If you’re embarking on an entrepreneurial adventure, it’s important to focus on the long-term. Jeff Bezos, founder of Amazon, highlights the importance of this when making decisions in your business, since long-term thinking “levers our existing abilities and lets us do new things we couldn’t otherwise contemplate.” Additionally, longer cycles will allow you to experiment on a larger scale and take the time needed to iterate and create great products.

Create things that people want

If you’re creating a platform, this advice from Airbnb’s Founder and CEO might be  useful. When presenting Airbnb’s new option to rent rooms, aside from apartments, Chesky reflected on how to offer users what they are looking for, and acknowledged that you are not always your customer; they might want or need different solutions:

“I can’t make products just for 41-year-old tech founders. That’s not a really big market. So I’ve gotta make sure I remember the 26-year-old me that didn’t have a lot of money when I started the company, and the 26-year-old me is not going to be booking one of these really large homes; he’s going to be probably staying in a room in someone’s house as cheaply as possible. And by the way, I wouldn’t be weirded out by that. And I might even like that because again, it’s a really cool way to meet people and get a local view of the city.”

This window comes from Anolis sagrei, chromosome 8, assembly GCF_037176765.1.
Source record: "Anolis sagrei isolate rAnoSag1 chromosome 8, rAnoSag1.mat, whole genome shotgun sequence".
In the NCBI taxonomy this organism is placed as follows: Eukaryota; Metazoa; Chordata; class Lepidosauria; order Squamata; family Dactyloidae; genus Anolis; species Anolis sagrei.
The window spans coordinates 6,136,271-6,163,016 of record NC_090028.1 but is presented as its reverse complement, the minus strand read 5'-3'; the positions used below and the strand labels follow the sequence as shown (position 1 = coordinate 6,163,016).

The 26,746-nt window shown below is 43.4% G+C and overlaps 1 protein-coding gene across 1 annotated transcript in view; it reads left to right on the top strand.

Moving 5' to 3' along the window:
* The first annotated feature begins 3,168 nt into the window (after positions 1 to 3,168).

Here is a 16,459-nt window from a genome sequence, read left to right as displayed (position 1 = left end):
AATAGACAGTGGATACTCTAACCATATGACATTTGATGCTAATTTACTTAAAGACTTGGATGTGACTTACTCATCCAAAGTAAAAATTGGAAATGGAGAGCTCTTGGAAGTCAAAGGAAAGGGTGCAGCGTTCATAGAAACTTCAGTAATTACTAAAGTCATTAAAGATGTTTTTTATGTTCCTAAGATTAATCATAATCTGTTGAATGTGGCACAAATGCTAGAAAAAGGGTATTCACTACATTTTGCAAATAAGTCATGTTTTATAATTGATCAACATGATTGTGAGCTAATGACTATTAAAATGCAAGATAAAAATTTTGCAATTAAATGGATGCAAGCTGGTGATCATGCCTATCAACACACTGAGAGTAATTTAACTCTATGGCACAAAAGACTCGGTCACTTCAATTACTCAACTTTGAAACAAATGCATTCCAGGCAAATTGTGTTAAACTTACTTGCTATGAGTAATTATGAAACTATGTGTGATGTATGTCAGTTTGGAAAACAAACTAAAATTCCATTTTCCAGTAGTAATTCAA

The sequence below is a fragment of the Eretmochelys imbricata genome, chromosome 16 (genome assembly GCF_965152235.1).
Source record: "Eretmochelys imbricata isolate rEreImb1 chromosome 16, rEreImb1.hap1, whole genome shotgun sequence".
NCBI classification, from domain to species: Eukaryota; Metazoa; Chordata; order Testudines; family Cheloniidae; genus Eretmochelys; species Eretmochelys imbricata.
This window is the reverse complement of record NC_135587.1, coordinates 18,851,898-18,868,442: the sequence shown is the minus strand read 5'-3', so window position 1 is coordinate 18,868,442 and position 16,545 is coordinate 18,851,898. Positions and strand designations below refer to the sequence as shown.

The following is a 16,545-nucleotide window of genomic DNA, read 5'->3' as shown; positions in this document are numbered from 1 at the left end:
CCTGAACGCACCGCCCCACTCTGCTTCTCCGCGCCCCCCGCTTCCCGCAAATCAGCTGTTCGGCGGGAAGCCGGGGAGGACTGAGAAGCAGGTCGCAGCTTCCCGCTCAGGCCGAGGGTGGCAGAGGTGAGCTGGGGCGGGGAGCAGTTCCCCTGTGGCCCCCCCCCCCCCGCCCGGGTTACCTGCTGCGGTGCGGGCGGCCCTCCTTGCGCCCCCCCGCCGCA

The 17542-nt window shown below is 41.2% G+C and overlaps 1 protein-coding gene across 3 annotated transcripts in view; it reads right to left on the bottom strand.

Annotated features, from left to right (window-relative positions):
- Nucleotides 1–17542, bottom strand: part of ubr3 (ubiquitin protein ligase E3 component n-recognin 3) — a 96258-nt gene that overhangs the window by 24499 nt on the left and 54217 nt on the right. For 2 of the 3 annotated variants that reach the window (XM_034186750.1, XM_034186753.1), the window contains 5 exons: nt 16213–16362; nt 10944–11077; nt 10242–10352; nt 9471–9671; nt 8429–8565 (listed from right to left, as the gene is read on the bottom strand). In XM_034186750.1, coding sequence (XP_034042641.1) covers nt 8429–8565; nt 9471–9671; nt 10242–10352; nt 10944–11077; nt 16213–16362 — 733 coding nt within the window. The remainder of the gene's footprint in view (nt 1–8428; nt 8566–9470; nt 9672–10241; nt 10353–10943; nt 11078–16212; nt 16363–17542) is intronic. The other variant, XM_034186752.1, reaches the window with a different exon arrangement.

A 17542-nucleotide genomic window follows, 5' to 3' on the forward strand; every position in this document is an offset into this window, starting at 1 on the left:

So remember, it’s important to listen to your users, and the real people you are helping, and a great idea can be putting yourself in their shoes, like he did by listing his own spare room on the platform.

Make experiences that don’t scale

To create great things, the first step might be to build an experience that doesn’t scale. As Chesky says, the best advice he ever received seems a little counter-intuitive, and it was to “create something that will make 100 people love you, instead of having a 1000 people kind of like you.” Having a powerful core experience is essential to grow on top of a solid base. These first people who love you will be like your marketing team; take it from one of the most successful CEOs nowadays, who is on top of a company with over 150 million users that enjoy the handcrafted experience from when it all started. And when you get really big, “be careful about people becoming numbers, and getting emotionally detached,” Chesky says.

As we close this insightful journey through the advice shared by these tech industry icons, one thing is clear: success in this field requires more than just technical prowess. It demands a comprehensive approach that embraces failure as a growth driver, recognizes the importance of self-care and work-life balance, and keeps in line with the needs of users. 

By internalizing these lessons and applying them to our own efforts, we can navigate the ever-changing landscape of technology with resilience, creativity, and an unwavering commitment to excellence. So, let the wisdom of these outstanding personalities inspire you to move forward, with the knowledge that success in the technology industry is not only about innovation, but also about finding balance, connection, and purpose. 

What about you? Who inspires you professionally?